First-of-its-kind quantum vibration produced by shooting a laser at a diamond
Scientists have observed a quantum vibration at normal room temperature for the first time, a phenomenon that usually requires ultra-cold, carefully calibrated conditions – bringing us another step closer to understanding the behaviour of quantum mechanics in common materials.
The team was able to spot a phonon, a quantum particle of vibration generated from high-frequency laser pulses, in a piece of diamond. These phonons are notoriously hard to detect, partly because of their sensitivity to heat.
What makes observing a phonon so important is that it shows a vibration acting as a single unit of energy (as described by quantum mechanics), as well as a wave (as described by classical physics). At room temperature in open air conditions, it brings quantum behaviour "closer to our daily life" in the words of the researchers.
"There is a dichotomy between our daily experience of what a vibration is – a wave – and what quantum mechanics tells us it must be – a particle," says physicist Vivishek Sudhir, from the Massachusetts Institute of Technology (MIT).
"Our experiment, because it is conducted at very tangible conditions, breaks this tension between our daily experience and what physics tells us must be the case."
The experiment put together by Sudhir and his colleagues involved shooting a laser at 80 million pulses a second to try to excite the phonons resting in the diamond.
Phonons operate at high frequencies in diamond, which means they're operating at a higher energy than the surrounding air – that avoids interference from higher thermal energy, which means an ultra-cold, ultra-specific lab setup is no longer required.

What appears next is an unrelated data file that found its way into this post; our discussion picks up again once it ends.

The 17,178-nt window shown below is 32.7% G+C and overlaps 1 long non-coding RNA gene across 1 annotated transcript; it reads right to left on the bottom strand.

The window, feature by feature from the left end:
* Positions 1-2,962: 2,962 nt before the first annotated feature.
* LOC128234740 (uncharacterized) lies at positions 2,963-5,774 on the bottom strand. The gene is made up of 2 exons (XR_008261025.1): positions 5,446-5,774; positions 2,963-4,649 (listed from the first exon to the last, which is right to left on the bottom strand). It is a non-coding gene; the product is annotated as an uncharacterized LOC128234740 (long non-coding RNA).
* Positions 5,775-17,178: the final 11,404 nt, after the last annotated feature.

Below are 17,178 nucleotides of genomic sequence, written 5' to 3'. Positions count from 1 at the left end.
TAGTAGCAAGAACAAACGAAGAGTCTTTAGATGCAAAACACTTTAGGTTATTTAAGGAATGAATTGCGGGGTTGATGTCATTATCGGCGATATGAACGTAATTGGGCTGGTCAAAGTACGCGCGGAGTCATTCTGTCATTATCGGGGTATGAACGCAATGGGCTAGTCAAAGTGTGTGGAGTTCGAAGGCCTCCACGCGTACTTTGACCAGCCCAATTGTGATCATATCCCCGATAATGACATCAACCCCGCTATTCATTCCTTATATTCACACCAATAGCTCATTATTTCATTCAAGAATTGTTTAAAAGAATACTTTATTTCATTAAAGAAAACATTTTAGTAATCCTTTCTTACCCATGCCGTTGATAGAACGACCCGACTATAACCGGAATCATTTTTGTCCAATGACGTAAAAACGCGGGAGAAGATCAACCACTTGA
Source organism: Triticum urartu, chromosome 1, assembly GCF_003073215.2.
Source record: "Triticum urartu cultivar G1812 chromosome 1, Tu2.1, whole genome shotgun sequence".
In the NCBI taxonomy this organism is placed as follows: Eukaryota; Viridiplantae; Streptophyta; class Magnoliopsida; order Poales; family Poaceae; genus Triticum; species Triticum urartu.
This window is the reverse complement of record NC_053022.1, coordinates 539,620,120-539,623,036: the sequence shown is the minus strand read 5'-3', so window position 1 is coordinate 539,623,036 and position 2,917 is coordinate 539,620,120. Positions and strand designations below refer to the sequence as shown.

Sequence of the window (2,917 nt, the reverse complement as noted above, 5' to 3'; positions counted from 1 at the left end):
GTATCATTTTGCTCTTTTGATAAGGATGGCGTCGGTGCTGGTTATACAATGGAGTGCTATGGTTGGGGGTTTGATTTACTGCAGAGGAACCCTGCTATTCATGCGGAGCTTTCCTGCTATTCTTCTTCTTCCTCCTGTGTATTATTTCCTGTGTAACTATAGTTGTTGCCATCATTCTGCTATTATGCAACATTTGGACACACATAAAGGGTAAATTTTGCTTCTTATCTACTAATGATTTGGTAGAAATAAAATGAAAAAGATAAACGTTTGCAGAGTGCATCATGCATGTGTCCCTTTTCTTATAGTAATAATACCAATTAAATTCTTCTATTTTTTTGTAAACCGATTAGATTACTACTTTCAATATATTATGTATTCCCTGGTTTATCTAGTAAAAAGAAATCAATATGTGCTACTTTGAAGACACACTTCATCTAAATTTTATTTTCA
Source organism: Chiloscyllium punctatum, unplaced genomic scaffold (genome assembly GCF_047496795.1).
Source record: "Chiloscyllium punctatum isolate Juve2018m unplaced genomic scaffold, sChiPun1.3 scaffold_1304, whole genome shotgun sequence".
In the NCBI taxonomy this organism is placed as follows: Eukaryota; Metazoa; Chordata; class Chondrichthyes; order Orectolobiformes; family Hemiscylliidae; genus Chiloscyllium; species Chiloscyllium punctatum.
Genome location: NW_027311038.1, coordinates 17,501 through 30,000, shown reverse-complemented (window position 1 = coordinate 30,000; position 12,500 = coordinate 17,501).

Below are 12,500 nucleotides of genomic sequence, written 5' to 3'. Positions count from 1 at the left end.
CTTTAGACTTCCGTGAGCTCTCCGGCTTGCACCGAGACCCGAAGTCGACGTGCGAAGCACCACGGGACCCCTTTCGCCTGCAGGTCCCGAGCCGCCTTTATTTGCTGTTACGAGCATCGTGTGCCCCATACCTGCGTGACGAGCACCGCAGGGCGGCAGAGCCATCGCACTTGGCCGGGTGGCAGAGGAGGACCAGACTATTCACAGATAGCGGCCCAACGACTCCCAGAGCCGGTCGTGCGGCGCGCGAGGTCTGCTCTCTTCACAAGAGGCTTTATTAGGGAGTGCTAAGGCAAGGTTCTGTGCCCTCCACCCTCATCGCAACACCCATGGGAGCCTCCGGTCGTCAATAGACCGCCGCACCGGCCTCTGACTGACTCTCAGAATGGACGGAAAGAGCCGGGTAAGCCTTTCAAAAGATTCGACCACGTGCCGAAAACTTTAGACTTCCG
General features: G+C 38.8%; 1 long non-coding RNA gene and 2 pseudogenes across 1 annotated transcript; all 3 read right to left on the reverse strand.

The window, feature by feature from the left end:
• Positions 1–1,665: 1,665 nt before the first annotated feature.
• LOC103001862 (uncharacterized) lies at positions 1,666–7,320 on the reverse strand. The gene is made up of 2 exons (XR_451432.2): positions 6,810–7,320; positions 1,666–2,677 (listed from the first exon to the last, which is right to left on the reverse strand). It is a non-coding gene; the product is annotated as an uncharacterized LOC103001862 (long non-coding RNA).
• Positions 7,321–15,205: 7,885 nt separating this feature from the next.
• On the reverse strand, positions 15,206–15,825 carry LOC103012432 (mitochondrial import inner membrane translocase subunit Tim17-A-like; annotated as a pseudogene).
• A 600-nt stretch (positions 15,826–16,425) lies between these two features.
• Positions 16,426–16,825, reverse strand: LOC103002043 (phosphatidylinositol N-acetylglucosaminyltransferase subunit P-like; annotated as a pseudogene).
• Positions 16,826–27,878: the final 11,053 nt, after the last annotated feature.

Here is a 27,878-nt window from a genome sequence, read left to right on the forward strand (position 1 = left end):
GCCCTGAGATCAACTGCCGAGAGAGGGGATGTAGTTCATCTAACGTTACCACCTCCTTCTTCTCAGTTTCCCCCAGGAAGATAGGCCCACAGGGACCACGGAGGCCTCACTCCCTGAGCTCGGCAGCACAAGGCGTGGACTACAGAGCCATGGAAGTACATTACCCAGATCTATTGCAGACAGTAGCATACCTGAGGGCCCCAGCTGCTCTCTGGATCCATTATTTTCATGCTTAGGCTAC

The researchers hoped these bursts of photons (single units of light) carried by the laser pulses would be enough to cause an interaction with just one phonon, creating a wave shift that decays over time – a process known as Raman scattering.
A second laser pulse was used to verify that this is indeed what happened: this pulse acted to de-excite the initial burst of energy, leaving researchers with a new, high-frequency photon – a tell-tale sign that it had excited a single phonon along the way, and thus generated a quantum vibration.
"What we've done here is to ask the question, how do you get rid of this complicated environment you've created around this object, and bring this quantum effect to our setting, to see it in more common materials," says Sudhir.
"It's like democratising quantum mechanics in some sense."
This same technique could be used to examine other "common materials" and find quantum vibrations in them, the researchers hope. It could also feed into research into the superconducting properties found in certain materials.
Further down the line, this research could also point us towards materials that are going to be suitable for connecting together the quantum computers of the future – materials that will need to carry phonons.
"What our work means is that we now have access to a much wider palette of systems to choose from," says Sudhir.
The research has been published in Physical Review X.